When I reached the hut and was about to go inside, there was another flash, and looking north I saw another string of the aurora swirling from the night sky. It was even brighter than before, a vivid wall of green lines dancing across the horizon to some unheard song. I was mesmerized. I stood outside the door of the hut, my neck craned skyward, shivering almost uncontrollably but never once considering stepping inside; it was one of the most remarkable things I’d ever seen in my life.
The door opened and a slice of lamplight cut into the lawn interrupting the scene. A man stepped out and I turned to him and pointed to the lights.
“The northern lights!” I said. “Look! It’s the northern lights!”
The man turned and glanced at the lights, examining them the way a teacher might survey a student they’re about to flunk. Then he turned back with a shrug of his shoulders and said something that I couldn’t understand but recognized as French. I might remind the readers that I studied French for three years in college, enough to recognize it when someone rains it down upon my borealis parade. Unfortunately (or perhaps fortunately) I didn’t study the language enough to know how to say: “WHAT THE $#@! IS WRONG WITH YOU!?! ISN’T THIS THE MOST BEAUTIFUL THING YOU’VE EVER SEEN?!” So I didn’t. Instead, I just watched, with my jaw on the ground, as the man walked by me and continued up the hill, glancing at his cell phone in the process, all while the aurora borealis continued to dance and flash right above him.
I’m frequently struck by the way in which familiarity slaughters beauty. For most of my life I’ve wanted to visit Iceland. When I first landed in the country I was spellbound by the view of mountains on the skyline just outside the city. Now, after just a few weeks of living here, I pass this vista with hardly a second glance. They’re just mountains after all. The same goes for most remarkable things in life: the first time when I saw the ocean as a child, I sat for hours in the sand, staring out across the water. Now that I live by the sea I hardly notice it. As a young man I wanted so desperately to be married I would have taken a bullet from anyone who stood in my way. Now working to strengthen my relationship with my wife is something I’m prone to view as a chore, a task on my to-do list rather than a blessing beyond compare.
And the Gospel message, the first time it is heard, is revolutionary, it is beautiful, mysterious and mesmerizing: like the aurora borealis dancing above the mountain peaks. But with familiarity inevitably comes a lack of appreciation. The more we hear the Gospel the more we are prone to see it as something to be reserved for holidays and eulogies, a message with little to no relevance for day-to-day life.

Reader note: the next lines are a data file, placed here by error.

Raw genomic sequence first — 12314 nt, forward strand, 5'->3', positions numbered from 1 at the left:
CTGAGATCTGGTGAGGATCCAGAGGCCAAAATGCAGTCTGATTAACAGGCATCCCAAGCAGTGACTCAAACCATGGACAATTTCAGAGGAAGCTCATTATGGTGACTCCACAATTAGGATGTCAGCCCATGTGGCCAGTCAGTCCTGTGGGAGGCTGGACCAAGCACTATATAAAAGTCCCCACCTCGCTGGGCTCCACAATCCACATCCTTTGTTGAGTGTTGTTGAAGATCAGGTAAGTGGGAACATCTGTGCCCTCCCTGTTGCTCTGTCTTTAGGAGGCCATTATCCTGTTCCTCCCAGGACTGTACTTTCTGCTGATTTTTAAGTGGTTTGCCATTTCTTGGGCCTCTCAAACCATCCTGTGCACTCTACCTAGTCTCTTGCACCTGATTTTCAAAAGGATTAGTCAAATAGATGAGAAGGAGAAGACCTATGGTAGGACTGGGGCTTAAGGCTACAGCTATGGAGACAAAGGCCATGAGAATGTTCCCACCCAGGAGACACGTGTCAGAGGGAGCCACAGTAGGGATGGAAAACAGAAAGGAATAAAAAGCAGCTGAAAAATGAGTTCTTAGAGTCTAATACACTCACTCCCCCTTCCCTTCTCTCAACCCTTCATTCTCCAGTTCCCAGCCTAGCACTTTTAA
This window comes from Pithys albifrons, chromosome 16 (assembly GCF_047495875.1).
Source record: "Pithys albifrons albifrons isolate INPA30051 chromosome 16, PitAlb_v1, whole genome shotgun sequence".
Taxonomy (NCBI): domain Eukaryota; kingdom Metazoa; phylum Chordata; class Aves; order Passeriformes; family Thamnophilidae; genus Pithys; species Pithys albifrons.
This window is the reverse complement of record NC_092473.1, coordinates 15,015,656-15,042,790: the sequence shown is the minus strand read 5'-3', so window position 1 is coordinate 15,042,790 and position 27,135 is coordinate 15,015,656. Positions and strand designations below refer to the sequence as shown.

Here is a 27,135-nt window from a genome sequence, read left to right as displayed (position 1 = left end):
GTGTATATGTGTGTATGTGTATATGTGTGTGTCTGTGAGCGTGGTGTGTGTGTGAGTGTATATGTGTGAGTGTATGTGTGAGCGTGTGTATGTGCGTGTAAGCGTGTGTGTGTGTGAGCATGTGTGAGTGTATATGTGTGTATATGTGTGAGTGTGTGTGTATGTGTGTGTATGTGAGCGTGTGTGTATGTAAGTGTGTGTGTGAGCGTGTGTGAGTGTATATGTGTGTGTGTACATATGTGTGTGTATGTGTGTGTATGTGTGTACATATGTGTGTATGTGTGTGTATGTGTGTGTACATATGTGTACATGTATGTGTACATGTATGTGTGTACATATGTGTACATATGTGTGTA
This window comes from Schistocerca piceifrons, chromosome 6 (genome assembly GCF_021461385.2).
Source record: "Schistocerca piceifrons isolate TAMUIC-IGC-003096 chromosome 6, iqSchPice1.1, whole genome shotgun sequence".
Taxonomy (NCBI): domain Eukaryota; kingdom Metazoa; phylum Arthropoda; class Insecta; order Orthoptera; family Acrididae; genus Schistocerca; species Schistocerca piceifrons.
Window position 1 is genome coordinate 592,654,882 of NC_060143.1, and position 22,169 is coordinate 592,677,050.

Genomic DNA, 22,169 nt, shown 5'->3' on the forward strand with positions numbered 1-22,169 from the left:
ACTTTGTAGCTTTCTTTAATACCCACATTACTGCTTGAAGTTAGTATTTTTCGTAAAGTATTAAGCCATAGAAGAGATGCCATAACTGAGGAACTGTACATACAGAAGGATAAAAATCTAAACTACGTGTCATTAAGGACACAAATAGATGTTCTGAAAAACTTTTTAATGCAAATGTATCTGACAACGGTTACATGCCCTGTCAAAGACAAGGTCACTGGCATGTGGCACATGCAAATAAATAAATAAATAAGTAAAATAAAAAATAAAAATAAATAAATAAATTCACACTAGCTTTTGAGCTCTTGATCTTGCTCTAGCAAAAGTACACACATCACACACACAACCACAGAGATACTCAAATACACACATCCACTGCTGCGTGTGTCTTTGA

I spent the next few hours standing outside with my eyes turned to the sky watching the magical lights make their way across the heavens. In a little while I was joined by another Frenchman, this one with a greater appreciation for the beauty, who produced a camera and tri-pod and proceeded to capture pictures of the lights. We didn’t talk much, for lack of common language, but we did communicate via an occasional “Wow!” and “Oui, incroyable!” Few things will ever replace that night.
But one thing surpasses it without competition and that’s the message of the Gospel. It’s the story of the God of the universe who became human, lived, died and rose from the dead. The story is no mere relic; it is ten times more beautiful, mystical and profound than the aurora borealis in their finest hour. But the danger of familiarity, the problem of knowing and hearing this message is that I’ve begun to think I can comprehend it. And now the mystery is gone; the beauty has vanished. I am capable of regarding its appearance with little more than a shrug of my shoulders and a “meh”.
And at that point the Gospel is no longer profound to me, but it does not mean it is not real or beautiful. I have simply traded it for something else; I have exchanged the beauty of the aurora borealis for the artificial glare of my cell phone.
But the truth of the Gospel remains; the beauty of the aurora borealis exists whether or not we acknowledge them dancing across the mountaintops of the fjord. The reality and prevalence of our need for the Gospel, both in Iceland and across the entire world is real whether or not we acknowledge it. When alls said and done, that is a truth of which I can be sure. That is a reality upon which I can rest.
That and, for a country that doesn’t have Netflix, Iceland sure has some decent alternatives.